Is There a Connection between Gum Disease and RA?

Monday, December 5, 2016

At Lechner Dental Group in Delaware, Ohio, we believe in taking excellent care of our patients’ teeth and mouth. However, we do not believe that this is enough, and love providing our patients with education outside of the office to help them achieve a healthier mouth. Over the course of visits and blog posts, chances are, you know a ton about periodontal disease (gum disease), the causes of periodontal disease, its signs and symptoms, its side effects, and some of your best options for treatment.  Deep Cleaning  

As we continue to educate our patients, we want to let them know about a recent study that took place at Case Western Reserve University (CWRU) near downtown Cleveland. The study showed a connection between periodontal disease and Rheumatoid Arthritis (RA). The study conducted at CWRU involved the participation of 40 people. These people were split up into 2 groups: A group who would receive deep cleanings and a group who would not. As the study advanced, in just a month and a half, it was found that the group of people who received deep cleanings were experiencing less pain and swelling in their joints in comparison to those who did not receive deep cleanings. The reason believed for this, is that the bacteria in your mouth which causes periodontal disease, also leads to the progression of RA. While not a guarantee, a deep cleaning could help those suffering from RA.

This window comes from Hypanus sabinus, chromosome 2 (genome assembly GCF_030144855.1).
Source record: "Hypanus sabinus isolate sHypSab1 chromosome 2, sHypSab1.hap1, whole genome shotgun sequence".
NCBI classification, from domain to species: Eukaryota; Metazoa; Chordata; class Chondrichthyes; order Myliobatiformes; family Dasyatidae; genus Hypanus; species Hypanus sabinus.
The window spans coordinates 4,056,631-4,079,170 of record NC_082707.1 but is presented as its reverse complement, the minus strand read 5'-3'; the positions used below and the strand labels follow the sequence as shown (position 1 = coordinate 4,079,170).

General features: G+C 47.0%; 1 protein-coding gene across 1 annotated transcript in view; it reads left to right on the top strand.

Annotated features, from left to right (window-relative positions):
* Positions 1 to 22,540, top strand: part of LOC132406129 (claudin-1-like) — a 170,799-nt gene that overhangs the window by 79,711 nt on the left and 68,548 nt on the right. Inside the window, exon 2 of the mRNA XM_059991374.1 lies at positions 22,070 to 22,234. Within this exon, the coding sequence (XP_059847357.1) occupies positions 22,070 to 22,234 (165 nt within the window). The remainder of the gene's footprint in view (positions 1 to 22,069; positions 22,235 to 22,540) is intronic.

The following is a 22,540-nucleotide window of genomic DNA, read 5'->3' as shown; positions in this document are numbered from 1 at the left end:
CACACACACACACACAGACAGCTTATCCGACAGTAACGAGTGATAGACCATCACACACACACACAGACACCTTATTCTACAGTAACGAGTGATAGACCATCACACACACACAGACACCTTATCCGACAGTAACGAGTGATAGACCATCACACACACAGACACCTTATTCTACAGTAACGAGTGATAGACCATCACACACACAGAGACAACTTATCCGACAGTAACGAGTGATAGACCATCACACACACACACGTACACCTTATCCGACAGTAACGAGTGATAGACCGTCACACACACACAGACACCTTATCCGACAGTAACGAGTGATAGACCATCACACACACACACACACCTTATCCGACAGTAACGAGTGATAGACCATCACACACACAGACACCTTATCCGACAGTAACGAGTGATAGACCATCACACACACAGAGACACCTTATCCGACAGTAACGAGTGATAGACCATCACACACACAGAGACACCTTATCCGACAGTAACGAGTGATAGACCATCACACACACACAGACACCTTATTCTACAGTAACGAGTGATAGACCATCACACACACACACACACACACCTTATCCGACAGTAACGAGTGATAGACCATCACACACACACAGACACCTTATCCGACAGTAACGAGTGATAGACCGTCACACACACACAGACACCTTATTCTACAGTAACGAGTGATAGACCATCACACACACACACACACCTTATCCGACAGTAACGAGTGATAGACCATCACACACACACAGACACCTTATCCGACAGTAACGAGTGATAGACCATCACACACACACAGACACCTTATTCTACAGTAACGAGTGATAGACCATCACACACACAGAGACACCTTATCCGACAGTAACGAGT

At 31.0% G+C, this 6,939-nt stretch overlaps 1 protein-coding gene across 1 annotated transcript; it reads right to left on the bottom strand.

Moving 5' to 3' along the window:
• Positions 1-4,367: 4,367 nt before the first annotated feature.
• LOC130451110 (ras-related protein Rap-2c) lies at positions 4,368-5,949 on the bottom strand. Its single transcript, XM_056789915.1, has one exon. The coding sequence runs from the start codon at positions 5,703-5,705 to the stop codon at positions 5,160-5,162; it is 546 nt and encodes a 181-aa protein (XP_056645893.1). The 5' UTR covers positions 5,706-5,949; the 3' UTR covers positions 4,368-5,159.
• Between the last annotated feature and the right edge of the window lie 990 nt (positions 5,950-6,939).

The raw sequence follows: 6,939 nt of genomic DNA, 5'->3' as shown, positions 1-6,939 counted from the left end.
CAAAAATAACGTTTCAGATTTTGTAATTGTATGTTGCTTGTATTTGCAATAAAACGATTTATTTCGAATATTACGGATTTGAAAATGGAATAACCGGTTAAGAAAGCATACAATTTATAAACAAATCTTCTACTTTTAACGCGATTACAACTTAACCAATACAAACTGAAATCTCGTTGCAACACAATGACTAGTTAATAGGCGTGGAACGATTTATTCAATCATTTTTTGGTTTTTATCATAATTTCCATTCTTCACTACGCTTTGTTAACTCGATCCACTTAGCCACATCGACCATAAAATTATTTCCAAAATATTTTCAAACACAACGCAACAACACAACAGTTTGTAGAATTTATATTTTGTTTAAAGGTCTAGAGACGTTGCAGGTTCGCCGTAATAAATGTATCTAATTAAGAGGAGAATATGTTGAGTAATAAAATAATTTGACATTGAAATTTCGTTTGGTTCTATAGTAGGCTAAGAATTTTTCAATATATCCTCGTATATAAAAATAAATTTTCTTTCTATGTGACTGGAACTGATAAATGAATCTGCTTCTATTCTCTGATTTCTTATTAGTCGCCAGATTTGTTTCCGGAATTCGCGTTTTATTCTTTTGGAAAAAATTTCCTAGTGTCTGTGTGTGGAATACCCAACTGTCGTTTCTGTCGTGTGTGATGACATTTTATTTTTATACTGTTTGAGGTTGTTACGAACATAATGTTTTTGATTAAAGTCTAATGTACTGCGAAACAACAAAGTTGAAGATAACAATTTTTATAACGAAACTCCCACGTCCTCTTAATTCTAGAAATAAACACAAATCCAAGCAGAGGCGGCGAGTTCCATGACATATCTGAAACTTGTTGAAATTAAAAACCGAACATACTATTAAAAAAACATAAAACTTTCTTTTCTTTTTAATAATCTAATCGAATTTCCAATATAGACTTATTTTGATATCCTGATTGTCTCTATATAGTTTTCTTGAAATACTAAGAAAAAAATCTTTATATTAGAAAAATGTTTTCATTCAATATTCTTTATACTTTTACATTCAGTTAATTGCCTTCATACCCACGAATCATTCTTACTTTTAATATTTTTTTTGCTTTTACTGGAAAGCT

If you struggle with periodontal disease or rheumatoid arthritis, and are searching for some relief, feel free to contact us today to set up an appointment with Dr. Lechner at his office in Delaware, OH.

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From Our Patients:

Dr. Lechner has been my dentist for as long as he's been in Delaware. He was the first dentist to recognize that my having had rheumatic fever meant that I should take an antibiotoc prior to a dentist visit. From that time forward, I have not come down with any sort of illness following a dentis appointment. Thank you for all these wonderful years of healthy teeth and general good health!

Mary Fran Cassidy
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